Archive for January, 2013

Royal Knew Them By Name

One of the treats of my many walks with Royal in his neighborhood was that he knew almost all of the neighbors by name. That’s an easy task if you live on a cul de sac like I used to. I will spare myself and you the burden of Google-earthing Royal’s suburban blocks. Suffice to say, there are dozens of houses in his vicinity. Need I add that he was privy to the spouse’s name as well.

In his typical humility, Royal shared with me that it wasn’t a big deal because he’d often canvas the neighborhood for donations to the American Cancer Society and other worthy causes.

Yeah, right! Even if I did the same thing for decades, which he did, I wouldn’t get the names straight past the sixth house. He had a scientist’s mind and a heart of gold. He not only knew their name, he knew their pain.

He was patient to listen to anyone’s story and he wasn’t afraid to tell them that he’d pray for them with his prayer-warrior wife, Davey. Later on, after Davey and he completed the long process of writing a testimonial-like autobiography, he’d pass them along with his customary smile.

It brings me a chuckle conjuring up someone actually saying “No” to his fundraising efforts.

Over a quarter of a century of walks, I grew to love his kind wave as we went by some of these lucky neighbors.

As Royal entered his nineties, his memory began to fail and he couldn’t quite bring to mind their names anymore. But an interesting and apropos twist came about; a poetic justice that only God Himself could write. All of the neighbors knew his name.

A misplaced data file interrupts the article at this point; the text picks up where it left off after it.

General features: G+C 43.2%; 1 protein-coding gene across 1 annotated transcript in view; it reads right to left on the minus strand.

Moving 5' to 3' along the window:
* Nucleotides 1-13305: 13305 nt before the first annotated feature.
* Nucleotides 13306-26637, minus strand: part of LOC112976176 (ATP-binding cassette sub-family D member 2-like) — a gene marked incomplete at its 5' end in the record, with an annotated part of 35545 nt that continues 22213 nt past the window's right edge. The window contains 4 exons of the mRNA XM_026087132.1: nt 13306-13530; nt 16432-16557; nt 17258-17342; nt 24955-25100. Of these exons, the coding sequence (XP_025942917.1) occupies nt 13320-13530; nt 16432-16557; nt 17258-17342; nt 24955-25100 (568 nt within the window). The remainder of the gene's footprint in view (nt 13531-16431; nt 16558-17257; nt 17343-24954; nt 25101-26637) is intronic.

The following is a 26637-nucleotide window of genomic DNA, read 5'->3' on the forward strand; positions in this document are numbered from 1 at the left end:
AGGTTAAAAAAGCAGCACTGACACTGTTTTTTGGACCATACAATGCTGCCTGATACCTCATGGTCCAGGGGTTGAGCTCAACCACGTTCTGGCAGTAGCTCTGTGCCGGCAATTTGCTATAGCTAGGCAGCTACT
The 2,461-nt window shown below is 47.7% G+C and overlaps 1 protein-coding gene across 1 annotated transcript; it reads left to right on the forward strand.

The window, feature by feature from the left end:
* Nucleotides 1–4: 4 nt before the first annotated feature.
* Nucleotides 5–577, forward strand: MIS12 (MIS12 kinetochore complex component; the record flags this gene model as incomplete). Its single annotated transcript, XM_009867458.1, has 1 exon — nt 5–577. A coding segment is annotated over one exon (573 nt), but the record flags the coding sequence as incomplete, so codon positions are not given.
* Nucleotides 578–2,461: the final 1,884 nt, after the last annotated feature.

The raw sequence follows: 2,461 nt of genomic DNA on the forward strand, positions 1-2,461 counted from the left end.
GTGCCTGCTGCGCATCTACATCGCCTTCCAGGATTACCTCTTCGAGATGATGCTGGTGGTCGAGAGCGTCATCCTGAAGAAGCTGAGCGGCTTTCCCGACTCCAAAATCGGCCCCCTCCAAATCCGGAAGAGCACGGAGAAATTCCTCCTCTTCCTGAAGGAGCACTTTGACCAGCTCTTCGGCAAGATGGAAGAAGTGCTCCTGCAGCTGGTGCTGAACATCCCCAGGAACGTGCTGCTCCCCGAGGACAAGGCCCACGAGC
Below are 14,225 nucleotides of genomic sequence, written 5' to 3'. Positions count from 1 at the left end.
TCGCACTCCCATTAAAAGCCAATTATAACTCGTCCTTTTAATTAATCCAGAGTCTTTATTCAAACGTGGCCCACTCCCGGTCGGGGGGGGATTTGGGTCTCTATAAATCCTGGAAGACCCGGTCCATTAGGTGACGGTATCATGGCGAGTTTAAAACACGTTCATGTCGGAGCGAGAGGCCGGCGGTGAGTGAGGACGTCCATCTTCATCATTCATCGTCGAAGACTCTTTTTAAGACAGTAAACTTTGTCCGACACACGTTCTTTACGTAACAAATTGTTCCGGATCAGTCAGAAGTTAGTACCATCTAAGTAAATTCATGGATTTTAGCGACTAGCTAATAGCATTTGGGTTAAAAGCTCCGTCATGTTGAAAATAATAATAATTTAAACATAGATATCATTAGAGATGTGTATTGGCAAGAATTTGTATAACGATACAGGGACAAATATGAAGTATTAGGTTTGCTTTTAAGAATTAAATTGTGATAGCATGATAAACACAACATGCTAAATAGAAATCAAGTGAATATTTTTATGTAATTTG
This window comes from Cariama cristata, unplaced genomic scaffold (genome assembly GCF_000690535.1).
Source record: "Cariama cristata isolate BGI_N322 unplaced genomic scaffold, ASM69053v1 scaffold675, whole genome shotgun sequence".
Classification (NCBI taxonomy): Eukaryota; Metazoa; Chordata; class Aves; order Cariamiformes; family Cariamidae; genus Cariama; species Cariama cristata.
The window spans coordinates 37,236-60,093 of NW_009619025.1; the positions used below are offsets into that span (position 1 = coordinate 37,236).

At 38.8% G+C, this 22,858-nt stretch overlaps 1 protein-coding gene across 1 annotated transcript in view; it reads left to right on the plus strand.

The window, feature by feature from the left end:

When Royal Cutler exited this world, he entered a new neighborhood and the most important Guy on the block knew Royal by name.

“He calls his own sheep by name.” John 10:3

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A Royal Hug – Pass It On

There are so many credible ministries to men and women. But there’s nothing like a father’s hug.

Besides his wise words and kind eyes, I will miss his hugs. How can a hug from one individual mean so much?

It’s the man whose arms enfold you.

Royal Cutler was a father-figure to many. If you were joyous, he was joyous with you. If you were concerned about a pressing issue, he’d listen to you and the Holy Spirit at the same time. If you were down, you’d actually seek him out the way electric cars now need a charging station.

I’m Italian and I was born to hug. His embrace was so meaningful, sincere, and often, long. The more you needed affirmation, encouragement or simple love, the longer this father hugged. I always wondered how he’d time such things. But, he seemed to know.

I believe Royal knew our Heavenly Father in a personal way. As His son, Royal was able to pass on what had been deposited into his heart.

I would literally bring men to Royal for a hug. “You must get a hug from Royal,” I’d say. Many of these men didn’t have the perfect father image and accompanying affirmation that all males need. With one hug, they could get that as Royal repeatedly asked God out loud, “Oh, bless ______, Father, bless him, bless him, bless him.” This verbal blessing mixed with the hug was usually just with the doctor ordered.